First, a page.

Canadians 'Satisfied' With Private ATC

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AOPA will back off on using Canada as a flawed example of privatized air traffic control after its Canadian counterpart protested AOPA's "lack of understanding of the situation in Canada." Bernard Gervais, president of the Canadian Owners and Pilots Association, particularly chafed at a column written by AOPA President Mark Baker in the September edition of AOPA Pilot in which Baker wrote: “General Aviation in Canada no longer thrives, and it’s unfortunate to see pilots there don’t have the same options we enjoy here in the United States.” Gervais said in an email to Baker that GA is alive and well in Canada and his 17,000 members “are largely satisfied with the service we receive from Nav Canada and all of them take exception with the idea that Canadian GA is dead.” Gervais got an immediate response from AOPA Pilot Editor-in-Chief Tom Haines. He said the column by Baker was written before COPA had made its position clear during meetings at AirVenture and AOPA “will stop painting with such a broad brush when referring to the impact of privatization on other nations.”

Nav Canada, a not-for-profit corporation created 20 years ago to take over air traffic services in Canada, is often cited by privatization supporters in the U.S. as an example of how the U.S. National Airspace System (NAS) could be managed. The proposal before Congress bears similarity to Nav Canada’s structure. GA groups in the U.S. have formed a united front against the notion of privatization for a variety of reasons, chief among them the worry that airlines will end up with control of the system through dominance on the proposed corporation’s board of directors. Gervais told Baker he has no quarrel with his and other groups’ opposition to privatization in the U.S. but the Canadian experience and the system that administers it is different. “We are not against your opposition to privatization, we are asking that you stop using Canada as your example,” Gervais said. COPA has had some issues with Nav Canada's restriction of VFR access to some of Canada's major airports in recent months. Nav Canada has blamed the periodic closure of some terminal airspace to VFR traffic on staffing shortages. Gervais, a member of Nav Canada's Advisory Committee, said the corporation is responsive to these sorts of issues. "Where improvements can be done, the board of Nav Canada actually take them on," he said.

Comments (4)

Of course they love their's all they have and those left who can afford to fly can pay the freight. Fly into Canada IFR and brace yourself for the bill...after you pay and arm and a leg for fuel while you're there. I'm no fan of the FAA and all they try to do...but it is one of the things our tax money should rightfully be spent unlike 1000's of other programs that Fedzilla has no business being in.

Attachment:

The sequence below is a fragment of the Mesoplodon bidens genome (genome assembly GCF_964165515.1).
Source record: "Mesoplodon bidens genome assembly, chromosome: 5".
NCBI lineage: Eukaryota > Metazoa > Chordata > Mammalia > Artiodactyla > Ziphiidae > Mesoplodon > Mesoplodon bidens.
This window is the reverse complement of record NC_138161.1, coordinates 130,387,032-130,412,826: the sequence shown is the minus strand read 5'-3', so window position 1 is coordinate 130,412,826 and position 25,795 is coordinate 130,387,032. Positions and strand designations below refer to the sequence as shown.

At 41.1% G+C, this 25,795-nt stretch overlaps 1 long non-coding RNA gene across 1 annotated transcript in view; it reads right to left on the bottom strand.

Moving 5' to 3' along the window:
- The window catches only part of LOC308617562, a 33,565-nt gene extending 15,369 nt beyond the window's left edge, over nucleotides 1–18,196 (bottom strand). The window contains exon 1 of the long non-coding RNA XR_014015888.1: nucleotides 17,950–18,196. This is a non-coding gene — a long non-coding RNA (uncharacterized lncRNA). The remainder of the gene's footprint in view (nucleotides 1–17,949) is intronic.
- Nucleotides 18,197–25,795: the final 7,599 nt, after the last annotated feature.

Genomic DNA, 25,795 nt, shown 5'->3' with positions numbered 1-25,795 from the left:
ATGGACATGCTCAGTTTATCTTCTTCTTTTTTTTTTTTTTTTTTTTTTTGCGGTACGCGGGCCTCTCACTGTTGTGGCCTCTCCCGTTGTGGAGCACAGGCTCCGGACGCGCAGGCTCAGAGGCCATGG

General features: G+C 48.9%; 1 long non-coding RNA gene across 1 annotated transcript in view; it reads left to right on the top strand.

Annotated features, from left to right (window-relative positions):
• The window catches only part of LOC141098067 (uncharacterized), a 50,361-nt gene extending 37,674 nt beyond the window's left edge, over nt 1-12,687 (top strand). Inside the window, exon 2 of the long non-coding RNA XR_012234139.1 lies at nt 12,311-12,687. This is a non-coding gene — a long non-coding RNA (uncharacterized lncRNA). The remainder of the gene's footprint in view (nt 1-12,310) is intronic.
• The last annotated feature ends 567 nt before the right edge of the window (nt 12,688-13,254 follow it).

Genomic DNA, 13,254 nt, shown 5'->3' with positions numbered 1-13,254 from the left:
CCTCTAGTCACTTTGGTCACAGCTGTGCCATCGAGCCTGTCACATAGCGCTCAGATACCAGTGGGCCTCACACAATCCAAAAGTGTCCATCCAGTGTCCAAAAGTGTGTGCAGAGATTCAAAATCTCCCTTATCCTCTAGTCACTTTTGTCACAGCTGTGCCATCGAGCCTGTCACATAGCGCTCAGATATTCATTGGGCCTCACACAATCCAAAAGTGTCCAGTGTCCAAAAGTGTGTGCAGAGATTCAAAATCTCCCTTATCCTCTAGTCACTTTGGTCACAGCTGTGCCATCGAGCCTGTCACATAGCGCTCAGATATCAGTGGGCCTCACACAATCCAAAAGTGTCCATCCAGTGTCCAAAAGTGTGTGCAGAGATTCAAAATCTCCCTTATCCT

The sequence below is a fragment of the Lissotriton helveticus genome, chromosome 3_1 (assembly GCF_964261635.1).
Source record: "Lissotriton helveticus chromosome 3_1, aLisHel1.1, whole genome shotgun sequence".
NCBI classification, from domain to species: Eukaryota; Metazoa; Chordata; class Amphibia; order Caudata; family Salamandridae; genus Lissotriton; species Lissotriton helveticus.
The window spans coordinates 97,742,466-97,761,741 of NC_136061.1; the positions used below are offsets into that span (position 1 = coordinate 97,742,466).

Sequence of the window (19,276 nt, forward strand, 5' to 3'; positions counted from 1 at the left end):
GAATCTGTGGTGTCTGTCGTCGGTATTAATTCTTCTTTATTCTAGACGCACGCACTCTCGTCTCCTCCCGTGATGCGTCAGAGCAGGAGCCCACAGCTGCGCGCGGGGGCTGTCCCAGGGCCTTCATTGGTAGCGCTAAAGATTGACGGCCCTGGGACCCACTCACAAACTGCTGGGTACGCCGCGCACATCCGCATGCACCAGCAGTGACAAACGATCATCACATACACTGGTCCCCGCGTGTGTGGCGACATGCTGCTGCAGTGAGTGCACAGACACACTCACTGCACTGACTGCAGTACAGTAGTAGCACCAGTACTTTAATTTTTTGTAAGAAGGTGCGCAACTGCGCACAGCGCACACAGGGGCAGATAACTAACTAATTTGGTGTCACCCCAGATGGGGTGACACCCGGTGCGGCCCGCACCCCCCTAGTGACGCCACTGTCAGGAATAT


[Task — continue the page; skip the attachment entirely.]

Posted by: robert peach | August 17, 2017 11:01 PM    Report this comment

I am a Canadian flight instructor and a pilot for 10 years now. I would say that Nav Canada is a mixed bag for Canadian GA. It's good at small airports. The moment you try going to bigger airports, VFR or training IFR, problems start to arise, especially in the summer. The TL;DR version is that when Nav Canada works, it works really well. When it breaks, it breaks pretty badly for GA. But they do make a sincere/concerted effort to make things work for GA. Maybe that is why you don't hear Canadians complain too much.

Posted by: Praveen Premchandran | August 18, 2017 6:33 PM    Report this comment

Here lies the problem with AOPA USA. They are constantly trying to be Politically correct. That's is why they constantly roll over and fail to act when it is crucial.

I call BS on Gervais nonsense about AOPA's "lack of understanding of the situation in Canada." There is no misunderstanding at all. The service is horrendously expensive and spotty in many areas of that country.

They cannot hold a candle to US ATC. I know because I have had to deal with them many times.

Baker needs to put forth a strong opposition to ATC privatization and not use ridiculous examples of privatized ATC such as found in Canada and Europe.

Posted by: Ronald Pogatchnik | August 19, 2017 11:44 AM    Report this comment

I was around when Canada airspace was privatized, and I don't have a single good word to say about it.
The government used to collect ATC costs in a fuel tax, but, in Canada, the fuel tax goes into consolidated revenue and the cost is a line item. Line items are under review constantly, so the government, suffering a deficit, chose a sleight of hand deal where it formed a new corporation, "sold" the ATC system to the newcorp for C$one Billion, and announced separate fees for services. The fuel taxes didn't go away nor even reduced - they are still there so, in fact, the creation of NavCanada a) reduced the federal deficit that year by $one Billion, and the aviation users now have a permanent tax increase in the form of a user fee.
I flew to Springbank (Calgary) and three months later got a bill from NavCanada for a flight to Edmonton. Hang on, I didn't fly to Edmonton. Obviously, someone quoted my aircraft registration and NavCanada was hostile.
I deeply resent this double taxation. I agree that a service earns an offsetting fee, but that isn't how it works in Canada. Services are there for the commercial, passenger carrying airliners, not for General Aviation, as has been made clear by denying services when they are busy. They don't deny the airlines, they deny GA. Yet I still get billed, and my fuel price contains the tax that used to pay for the ATC.
It stinks! A government con game.

Posted by: Pat Barry | August 28, 2017 4:18 PM    Report this comment

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